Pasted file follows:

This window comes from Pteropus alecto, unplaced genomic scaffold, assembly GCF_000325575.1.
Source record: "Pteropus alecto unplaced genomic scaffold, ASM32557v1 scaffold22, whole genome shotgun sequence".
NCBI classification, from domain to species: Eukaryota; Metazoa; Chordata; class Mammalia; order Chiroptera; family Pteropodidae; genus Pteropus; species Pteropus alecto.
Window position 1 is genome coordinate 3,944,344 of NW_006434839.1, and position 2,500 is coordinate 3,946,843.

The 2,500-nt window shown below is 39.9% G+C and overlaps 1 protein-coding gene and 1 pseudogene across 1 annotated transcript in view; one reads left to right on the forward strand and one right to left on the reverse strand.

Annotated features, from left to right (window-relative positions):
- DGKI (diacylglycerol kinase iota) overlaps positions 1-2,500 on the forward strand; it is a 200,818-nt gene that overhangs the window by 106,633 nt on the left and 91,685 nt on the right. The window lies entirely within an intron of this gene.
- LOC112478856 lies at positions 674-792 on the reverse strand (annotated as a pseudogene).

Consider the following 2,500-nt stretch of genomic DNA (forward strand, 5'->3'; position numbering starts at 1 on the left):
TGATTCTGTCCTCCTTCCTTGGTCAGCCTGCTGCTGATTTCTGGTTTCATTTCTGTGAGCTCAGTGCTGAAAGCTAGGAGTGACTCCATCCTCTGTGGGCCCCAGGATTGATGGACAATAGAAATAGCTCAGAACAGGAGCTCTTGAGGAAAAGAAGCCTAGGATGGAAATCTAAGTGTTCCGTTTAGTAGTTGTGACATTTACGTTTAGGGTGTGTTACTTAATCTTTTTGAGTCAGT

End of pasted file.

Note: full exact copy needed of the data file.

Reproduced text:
This window comes from Pteropus alecto, unplaced genomic scaffold, assembly GCF_000325575.1.
Source record: "Pteropus alecto unplaced genomic scaffold, ASM32557v1 scaffold22, whole genome shotgun sequence".
NCBI classification, from domain to species: Eukaryota; Metazoa; Chordata; class Mammalia; order Chiroptera; family Pteropodidae; genus Pteropus; species Pteropus alecto.
Window position 1 is genome coordinate 3,944,344 of NW_006434839.1, and position 2,500 is coordinate 3,946,843.

The 2,500-nt window shown below is 39.9% G+C and overlaps 1 protein-coding gene and 1 pseudogene across 1 annotated transcript in view; one reads left to right on the forward strand and one right to left on the reverse strand.

Annotated features, from left to right (window-relative positions):
- DGKI (diacylglycerol kinase iota) overlaps positions 1-2,500 on the forward strand; it is a 200,818-nt gene that overhangs the window by 106,633 nt on the left and 91,685 nt on the right. The window lies entirely within an intron of this gene.
- LOC112478856 lies at positions 674-792 on the reverse strand (annotated as a pseudogene).

Consider the following 2,500-nt stretch of genomic DNA (forward strand, 5'->3'; position numbering starts at 1 on the left):
TGATTCTGTCCTCCTTCCTTGGTCAGCCTGCTGCTGATTTCTGGTTTCATTTCTGTGAGCTCAGTGCTGAAAGCTAGGAGTGACTCCATCCTCTGTGGGCCCCAGGATTGATGGACAATAGAAATAGCTCAGAACAGGAGCTCTTGAGGAAAAGAAGCCTAGGATGGAAATCTAAGTGTTCCGTTTAGTAGTTGTGACATTTACGTTTAGGGTGTGTTACTTAATCTTTTTGAGTCAGT